“(The City of Encinitas’ density bonus) agreement provides that the affordable unit may be sold to a non-qualifying household with approval of the City provided that the unit will be continuously rented to a very low-income household. This restriction applies in perpetuity (forever). There are no guidelines or criteria governing the City’s approval of sale to a non-qualifying household except for the rental restriction,” Devaney wrote in the statement. However, some critics, including low-income individuals who applied to purchase the home, claim the point of the program should be to give access to generational wealth that allows households with lesser means to lift themselves out of poverty. But Sapa’u said that when a low-income household purchases an affordable home, the property still must remain at low-income value for 55 years. For example, if an individual tried to get a line of credit against the house, they would only be eligible for the current low-income rate. According to the city, should a homeowner pass away before 55 years, transfer of the property to their next of kin is not automatic. “There are certain steps that you have to follow to show or demonstrate qualification in order for the unit to be transferred to next of kin,” Sapa’u said. “Meaning they also have to qualify as low-income. For instance, if your kids go to college and they’re successful and they don’t meet that income threshold, they may not be able to qualify to receive the unit.” However, if the homeowner is still alive after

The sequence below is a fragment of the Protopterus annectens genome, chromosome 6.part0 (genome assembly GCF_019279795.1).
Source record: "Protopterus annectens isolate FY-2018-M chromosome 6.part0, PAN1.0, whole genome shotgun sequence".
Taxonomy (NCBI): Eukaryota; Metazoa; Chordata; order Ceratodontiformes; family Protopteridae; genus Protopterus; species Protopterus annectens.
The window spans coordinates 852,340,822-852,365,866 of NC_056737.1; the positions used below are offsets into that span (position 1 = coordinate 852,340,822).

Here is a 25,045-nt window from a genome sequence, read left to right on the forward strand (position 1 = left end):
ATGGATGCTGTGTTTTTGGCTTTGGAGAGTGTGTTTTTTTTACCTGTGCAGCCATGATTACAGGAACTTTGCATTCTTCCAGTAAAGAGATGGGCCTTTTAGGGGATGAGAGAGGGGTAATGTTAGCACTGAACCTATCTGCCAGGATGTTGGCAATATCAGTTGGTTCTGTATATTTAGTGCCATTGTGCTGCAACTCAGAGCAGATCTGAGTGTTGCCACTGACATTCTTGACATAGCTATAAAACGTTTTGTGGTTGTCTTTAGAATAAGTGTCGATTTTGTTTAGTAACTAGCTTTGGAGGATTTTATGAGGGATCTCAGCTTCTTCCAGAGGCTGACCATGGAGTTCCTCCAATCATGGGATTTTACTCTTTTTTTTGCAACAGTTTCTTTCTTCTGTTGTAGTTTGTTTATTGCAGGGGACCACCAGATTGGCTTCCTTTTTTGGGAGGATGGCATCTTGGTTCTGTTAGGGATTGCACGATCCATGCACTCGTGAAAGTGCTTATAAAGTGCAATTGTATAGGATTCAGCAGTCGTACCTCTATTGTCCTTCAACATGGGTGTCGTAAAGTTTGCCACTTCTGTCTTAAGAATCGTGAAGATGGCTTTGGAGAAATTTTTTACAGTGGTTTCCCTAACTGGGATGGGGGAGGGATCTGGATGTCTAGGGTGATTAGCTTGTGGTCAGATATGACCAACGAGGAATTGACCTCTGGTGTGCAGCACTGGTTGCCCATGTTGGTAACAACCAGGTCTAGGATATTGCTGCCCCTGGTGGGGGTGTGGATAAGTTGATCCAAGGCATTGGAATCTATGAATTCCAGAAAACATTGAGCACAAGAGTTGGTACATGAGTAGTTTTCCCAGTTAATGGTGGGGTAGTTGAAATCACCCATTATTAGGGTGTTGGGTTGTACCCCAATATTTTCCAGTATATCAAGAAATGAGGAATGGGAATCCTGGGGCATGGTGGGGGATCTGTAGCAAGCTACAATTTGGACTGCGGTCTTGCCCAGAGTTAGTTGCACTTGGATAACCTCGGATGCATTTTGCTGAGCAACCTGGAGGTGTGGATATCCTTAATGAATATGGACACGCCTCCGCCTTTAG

the 55-year period, the individual is then free to do whatever they like with the home as a normal market-rate property. “I think that’s one of the biggest misconceptions that wealth is accumulated overnight,” Sapa’u said.

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ASSAULT

CONTINUED FROM A1

locked sliding glass door where he attempted to sexually assault her again. This time, GM said she was able to scare him away. “I screamed and there are definitely people who heard me scream,” GM said. Witnesses reported observing the suspect exiting her home and walking down the driveway, but only caught a glimpse of the offender’s profile, according to GM. GM described her assailant as a white male, slim build, approximately 6’0” with surfer-style, chinlength brown hair. The suspect was not unwashed or scruffy and appeared to be well-kept, according to GM, who couldn’t remem-

ber much else about the evening. GM said she contacted the San Diego County Sheriff’s Department on July 27 to file a report. According to GM, she was immediately sent to Palomar Medical Center in Escondido where a rape kit was performed. Detectives were able to lift some fingerprints from her home and removed some items for forensic DNA testing, GM said. The Coast News was unable to reach the detective in charge of GM’s case for comment.